In myth and folklore the full moon of each month is given a name. In many cases the waxing moon and waning moon are also given names. There are many variations, but the following list gives the most widely known names:
The blue moonThe term "blue moon" traditionally referred to cases where a three month season had four full moons (instead of the usual three). A season is not defined as a calendar quarter in a year beginning on January 1 but as one quarter of a year measured from solstice to solstice. The third moon in the season is deemed "blue" instead of the fourth by almanacs because the full moons occurring closest to solstices and equinoxes already have traditional names. Since there are on the average 12.37 full moons in a year, a "blue moon" must occur on the average every 2.7 years.
Wet Moon/Dry MoonA wet moon (also called a Cheshire moon) is a lunar phase when the "horns" of the crescent moon point up at an angle, away from the horizon, so the moon's crescent takes on the appearance of a bowl or a smile. A wet moon occurs when the crescent moon is near the horizon at a point more or less directly above the sun's (invisible) position below the horizon.This in turn is determined by the earth's and moon's positions in their orbits, the inclination of these orbits relative one another and to the earth's axis, and observer's latitude on the earth.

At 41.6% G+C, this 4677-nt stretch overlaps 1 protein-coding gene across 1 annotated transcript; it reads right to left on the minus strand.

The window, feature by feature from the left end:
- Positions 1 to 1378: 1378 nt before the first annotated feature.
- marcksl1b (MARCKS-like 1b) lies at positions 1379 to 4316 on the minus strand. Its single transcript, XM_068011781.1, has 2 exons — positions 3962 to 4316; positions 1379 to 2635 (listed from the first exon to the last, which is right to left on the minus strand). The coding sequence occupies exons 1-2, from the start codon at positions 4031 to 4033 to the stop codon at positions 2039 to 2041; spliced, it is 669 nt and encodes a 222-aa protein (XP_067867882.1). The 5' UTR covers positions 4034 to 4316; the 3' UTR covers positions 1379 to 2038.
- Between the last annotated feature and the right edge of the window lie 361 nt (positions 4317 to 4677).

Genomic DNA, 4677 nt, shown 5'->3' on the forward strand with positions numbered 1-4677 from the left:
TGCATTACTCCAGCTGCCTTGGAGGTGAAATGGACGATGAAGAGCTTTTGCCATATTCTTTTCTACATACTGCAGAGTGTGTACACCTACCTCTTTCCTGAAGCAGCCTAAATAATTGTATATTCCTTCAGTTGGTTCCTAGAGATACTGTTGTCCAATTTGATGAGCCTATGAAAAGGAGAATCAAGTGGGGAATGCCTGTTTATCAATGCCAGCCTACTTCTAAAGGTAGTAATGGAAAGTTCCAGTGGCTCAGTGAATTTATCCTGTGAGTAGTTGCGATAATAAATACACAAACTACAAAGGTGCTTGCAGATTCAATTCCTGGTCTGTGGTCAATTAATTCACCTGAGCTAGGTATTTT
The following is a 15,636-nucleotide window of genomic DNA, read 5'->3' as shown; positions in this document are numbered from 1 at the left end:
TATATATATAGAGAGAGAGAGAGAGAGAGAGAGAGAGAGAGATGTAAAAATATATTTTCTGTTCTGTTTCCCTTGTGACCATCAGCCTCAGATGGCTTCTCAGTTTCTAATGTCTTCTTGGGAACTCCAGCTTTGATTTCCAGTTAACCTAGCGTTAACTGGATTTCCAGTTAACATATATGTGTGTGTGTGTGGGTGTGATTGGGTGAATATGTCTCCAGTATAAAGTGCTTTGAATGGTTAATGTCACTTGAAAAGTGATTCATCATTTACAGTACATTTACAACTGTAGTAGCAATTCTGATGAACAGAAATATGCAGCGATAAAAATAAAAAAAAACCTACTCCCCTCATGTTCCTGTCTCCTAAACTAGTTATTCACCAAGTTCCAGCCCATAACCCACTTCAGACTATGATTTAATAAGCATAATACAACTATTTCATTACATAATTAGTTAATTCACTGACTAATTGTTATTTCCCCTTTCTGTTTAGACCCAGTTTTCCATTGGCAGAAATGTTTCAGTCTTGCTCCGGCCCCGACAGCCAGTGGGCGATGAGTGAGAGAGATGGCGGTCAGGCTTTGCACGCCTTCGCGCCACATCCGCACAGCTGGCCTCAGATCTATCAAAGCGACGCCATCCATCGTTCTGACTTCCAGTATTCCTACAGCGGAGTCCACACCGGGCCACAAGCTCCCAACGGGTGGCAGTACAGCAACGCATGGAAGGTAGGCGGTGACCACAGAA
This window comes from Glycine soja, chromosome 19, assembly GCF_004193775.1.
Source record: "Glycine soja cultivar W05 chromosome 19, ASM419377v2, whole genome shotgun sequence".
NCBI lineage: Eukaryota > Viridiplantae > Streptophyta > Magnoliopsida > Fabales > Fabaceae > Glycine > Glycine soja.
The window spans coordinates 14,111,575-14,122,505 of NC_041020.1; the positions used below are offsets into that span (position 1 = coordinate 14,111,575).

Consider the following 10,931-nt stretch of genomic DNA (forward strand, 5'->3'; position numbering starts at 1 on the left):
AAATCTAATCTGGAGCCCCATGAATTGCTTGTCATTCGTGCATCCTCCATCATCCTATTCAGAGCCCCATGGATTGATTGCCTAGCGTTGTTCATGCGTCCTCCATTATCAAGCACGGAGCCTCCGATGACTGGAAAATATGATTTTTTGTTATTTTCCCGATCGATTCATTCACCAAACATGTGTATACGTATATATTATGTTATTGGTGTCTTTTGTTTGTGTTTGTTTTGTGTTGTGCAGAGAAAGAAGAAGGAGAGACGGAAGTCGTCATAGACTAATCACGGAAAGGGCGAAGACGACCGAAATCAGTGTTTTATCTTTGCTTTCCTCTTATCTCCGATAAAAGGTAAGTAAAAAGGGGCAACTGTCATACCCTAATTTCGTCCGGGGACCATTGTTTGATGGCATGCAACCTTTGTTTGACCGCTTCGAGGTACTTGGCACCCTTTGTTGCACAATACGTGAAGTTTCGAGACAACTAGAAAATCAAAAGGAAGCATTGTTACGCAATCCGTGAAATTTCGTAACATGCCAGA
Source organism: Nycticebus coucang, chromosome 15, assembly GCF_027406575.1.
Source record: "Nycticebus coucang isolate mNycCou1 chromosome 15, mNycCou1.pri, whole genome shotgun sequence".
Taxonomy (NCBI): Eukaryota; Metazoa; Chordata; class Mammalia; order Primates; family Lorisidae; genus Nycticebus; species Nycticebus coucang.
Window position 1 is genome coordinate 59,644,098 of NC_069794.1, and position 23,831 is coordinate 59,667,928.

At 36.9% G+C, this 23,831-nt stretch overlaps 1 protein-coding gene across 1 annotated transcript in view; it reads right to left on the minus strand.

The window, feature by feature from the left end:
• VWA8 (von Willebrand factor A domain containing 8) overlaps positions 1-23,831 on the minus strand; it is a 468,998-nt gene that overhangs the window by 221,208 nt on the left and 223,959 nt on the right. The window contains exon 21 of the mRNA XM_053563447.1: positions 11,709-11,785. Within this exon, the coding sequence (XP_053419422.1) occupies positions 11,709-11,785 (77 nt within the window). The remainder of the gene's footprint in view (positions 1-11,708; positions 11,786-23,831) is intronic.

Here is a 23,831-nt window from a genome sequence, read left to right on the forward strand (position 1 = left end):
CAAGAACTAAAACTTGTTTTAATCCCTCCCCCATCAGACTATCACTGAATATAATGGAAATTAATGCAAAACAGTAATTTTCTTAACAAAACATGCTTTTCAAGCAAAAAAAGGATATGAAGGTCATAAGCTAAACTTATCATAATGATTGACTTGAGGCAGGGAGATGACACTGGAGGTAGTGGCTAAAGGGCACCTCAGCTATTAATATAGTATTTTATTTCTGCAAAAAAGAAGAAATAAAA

The path of a dry moon (left) and wet moon (right).
Wet moons occur routinely in the tropics (where the sun and moon rise and set nearly vertically), and rarely in Polar Regions (where the sun and moon rise and set at a glancing angle or not at all).